This guide outlines how to search for and download data using SunPy’s Federated Internet Data Obtainer…or more usually (and sanely) referred to as Fido. Fido is a unified interface for searching and fetching solar physics data irrespective of the underlying client or webservice through which the data is obtained, e.g. VSO, JSOC, etc. It therefore supplies a single, easy and consistent way to obtain most forms of solar physics data.

## Import¶

The Fido object is in sunpy.net. It can be imported as follows:

>>> from sunpy.net import Fido, attrs as a


## Searching for Data Using Fido¶

To search for data with Fido, you need to specify attributes to search against. The (partial) range of allowed attributes are found in the vso.attrs and jsoc.attrs. Examples of these attributes are a.Time, a.Instrument, a.Wavelength, some of these attributes are client specific, such as a.vso or a.jsoc.:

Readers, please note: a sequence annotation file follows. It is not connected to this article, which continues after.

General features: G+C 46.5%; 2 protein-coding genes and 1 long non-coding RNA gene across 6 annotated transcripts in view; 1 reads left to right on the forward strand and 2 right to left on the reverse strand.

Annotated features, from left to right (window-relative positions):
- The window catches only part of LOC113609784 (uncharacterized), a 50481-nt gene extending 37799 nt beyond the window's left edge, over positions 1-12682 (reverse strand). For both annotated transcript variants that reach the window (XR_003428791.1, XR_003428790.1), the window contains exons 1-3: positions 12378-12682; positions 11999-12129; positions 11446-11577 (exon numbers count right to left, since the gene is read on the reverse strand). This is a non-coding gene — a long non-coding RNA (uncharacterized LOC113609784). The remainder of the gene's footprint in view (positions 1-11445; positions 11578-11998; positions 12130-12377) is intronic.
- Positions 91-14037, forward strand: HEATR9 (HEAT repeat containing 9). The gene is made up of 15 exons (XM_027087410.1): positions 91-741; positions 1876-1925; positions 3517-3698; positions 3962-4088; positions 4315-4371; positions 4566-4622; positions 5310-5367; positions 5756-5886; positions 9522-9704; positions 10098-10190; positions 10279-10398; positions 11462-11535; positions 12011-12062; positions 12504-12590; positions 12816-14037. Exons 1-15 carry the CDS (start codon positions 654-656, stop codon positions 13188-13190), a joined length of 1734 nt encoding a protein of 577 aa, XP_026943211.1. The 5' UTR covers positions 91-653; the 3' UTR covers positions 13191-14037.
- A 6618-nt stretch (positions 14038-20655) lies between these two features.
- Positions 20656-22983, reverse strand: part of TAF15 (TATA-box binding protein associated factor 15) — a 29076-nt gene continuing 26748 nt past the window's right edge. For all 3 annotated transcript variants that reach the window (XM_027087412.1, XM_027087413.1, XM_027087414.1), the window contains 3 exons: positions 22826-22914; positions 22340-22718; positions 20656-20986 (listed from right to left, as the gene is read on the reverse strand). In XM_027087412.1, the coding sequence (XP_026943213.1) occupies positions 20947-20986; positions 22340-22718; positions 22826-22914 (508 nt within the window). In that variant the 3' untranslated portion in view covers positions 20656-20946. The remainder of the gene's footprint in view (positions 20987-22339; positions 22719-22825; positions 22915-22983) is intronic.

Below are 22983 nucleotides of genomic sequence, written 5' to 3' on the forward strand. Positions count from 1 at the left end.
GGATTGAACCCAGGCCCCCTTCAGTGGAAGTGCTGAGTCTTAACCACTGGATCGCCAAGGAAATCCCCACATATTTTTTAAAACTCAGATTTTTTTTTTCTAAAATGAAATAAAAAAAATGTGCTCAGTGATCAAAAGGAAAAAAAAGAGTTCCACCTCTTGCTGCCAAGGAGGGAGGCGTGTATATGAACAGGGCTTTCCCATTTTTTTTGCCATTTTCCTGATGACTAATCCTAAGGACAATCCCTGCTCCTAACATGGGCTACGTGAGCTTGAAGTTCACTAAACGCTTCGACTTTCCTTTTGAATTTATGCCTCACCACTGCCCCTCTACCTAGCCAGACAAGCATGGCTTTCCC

>>> result = Fido.search(a.Time('2012/3/4', '2012/3/6'), a.Instrument('lyra'))


This returns an UnifiedResponse object containing information on the available online files which fit the criteria specified by the attrs objects in the above call. It does not download the files. For instructions on how to download data using Fido, see Downloading data.

To see a summary of results of our query, simple type the name of the variable set to the Fido search, in this case, result:

>>> result
<sunpy.net.fido_factory.UnifiedResponse object at 0x7fe6258ab630>
Results from 1 Provider:

3 Results from the LYRAClient:
Start Time           End Time      Source Instrument Wavelength
str19               str19         str6     str4       str3